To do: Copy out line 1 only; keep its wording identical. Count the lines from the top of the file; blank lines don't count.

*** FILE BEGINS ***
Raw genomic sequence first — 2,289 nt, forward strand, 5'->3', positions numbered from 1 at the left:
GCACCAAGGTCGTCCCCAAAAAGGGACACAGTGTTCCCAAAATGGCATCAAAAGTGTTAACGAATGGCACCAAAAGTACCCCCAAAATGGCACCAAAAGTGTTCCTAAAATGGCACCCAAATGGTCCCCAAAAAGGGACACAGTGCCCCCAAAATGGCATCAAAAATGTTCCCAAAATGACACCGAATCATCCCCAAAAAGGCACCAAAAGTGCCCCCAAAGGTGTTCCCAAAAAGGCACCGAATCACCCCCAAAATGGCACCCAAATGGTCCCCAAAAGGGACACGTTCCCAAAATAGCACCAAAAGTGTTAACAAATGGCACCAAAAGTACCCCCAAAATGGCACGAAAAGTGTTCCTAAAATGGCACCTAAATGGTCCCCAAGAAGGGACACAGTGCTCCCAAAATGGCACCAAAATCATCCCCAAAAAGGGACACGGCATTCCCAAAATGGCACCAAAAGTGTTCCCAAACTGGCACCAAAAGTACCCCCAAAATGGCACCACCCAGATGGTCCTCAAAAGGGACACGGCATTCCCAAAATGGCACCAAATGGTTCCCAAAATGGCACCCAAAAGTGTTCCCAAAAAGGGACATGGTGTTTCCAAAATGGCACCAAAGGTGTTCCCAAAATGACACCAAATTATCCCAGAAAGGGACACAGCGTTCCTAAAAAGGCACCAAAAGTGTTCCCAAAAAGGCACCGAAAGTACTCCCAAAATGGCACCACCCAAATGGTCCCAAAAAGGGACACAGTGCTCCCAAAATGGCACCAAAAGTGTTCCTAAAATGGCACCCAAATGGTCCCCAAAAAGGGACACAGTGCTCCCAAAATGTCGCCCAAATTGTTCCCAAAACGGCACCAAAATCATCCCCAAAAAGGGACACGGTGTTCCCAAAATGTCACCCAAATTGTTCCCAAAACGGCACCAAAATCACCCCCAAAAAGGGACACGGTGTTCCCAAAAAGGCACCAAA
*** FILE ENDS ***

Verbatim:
Raw genomic sequence first — 2,289 nt, forward strand, 5'->3', positions numbered from 1 at the left: